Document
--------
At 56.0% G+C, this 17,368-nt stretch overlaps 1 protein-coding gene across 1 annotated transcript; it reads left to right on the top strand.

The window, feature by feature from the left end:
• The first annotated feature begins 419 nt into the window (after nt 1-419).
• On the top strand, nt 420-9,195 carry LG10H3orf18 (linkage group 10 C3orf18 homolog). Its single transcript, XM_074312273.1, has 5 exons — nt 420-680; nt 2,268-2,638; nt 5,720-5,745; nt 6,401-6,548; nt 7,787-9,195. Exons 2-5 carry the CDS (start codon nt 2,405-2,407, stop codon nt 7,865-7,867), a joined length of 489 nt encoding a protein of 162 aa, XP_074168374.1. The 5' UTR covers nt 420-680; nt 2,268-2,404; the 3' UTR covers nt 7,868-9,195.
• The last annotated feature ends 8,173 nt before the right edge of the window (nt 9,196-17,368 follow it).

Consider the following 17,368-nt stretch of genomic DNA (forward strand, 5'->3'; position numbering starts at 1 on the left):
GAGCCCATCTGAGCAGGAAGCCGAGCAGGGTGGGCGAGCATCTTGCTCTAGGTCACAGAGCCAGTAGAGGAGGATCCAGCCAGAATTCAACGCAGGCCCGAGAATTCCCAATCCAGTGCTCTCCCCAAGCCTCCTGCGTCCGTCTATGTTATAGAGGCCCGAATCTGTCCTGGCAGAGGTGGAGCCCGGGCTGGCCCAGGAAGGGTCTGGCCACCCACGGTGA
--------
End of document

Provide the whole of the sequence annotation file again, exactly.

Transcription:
At 56.0% G+C, this 17,368-nt stretch overlaps 1 protein-coding gene across 1 annotated transcript; it reads left to right on the top strand.

The window, feature by feature from the left end:
• The first annotated feature begins 419 nt into the window (after nt 1-419).
• On the top strand, nt 420-9,195 carry LG10H3orf18 (linkage group 10 C3orf18 homolog). Its single transcript, XM_074312273.1, has 5 exons — nt 420-680; nt 2,268-2,638; nt 5,720-5,745; nt 6,401-6,548; nt 7,787-9,195. Exons 2-5 carry the CDS (start codon nt 2,405-2,407, stop codon nt 7,865-7,867), a joined length of 489 nt encoding a protein of 162 aa, XP_074168374.1. The 5' UTR covers nt 420-680; nt 2,268-2,404; the 3' UTR covers nt 7,868-9,195.
• The last annotated feature ends 8,173 nt before the right edge of the window (nt 9,196-17,368 follow it).

Consider the following 17,368-nt stretch of genomic DNA (forward strand, 5'->3'; position numbering starts at 1 on the left):
GAGCCCATCTGAGCAGGAAGCCGAGCAGGGTGGGCGAGCATCTTGCTCTAGGTCACAGAGCCAGTAGAGGAGGATCCAGCCAGAATTCAACGCAGGCCCGAGAATTCCCAATCCAGTGCTCTCCCCAAGCCTCCTGCGTCCGTCTATGTTATAGAGGCCCGAATCTGTCCTGGCAGAGGTGGAGCCCGGGCTGGCCCAGGAAGGGTCTGGCCACCCACGGTGA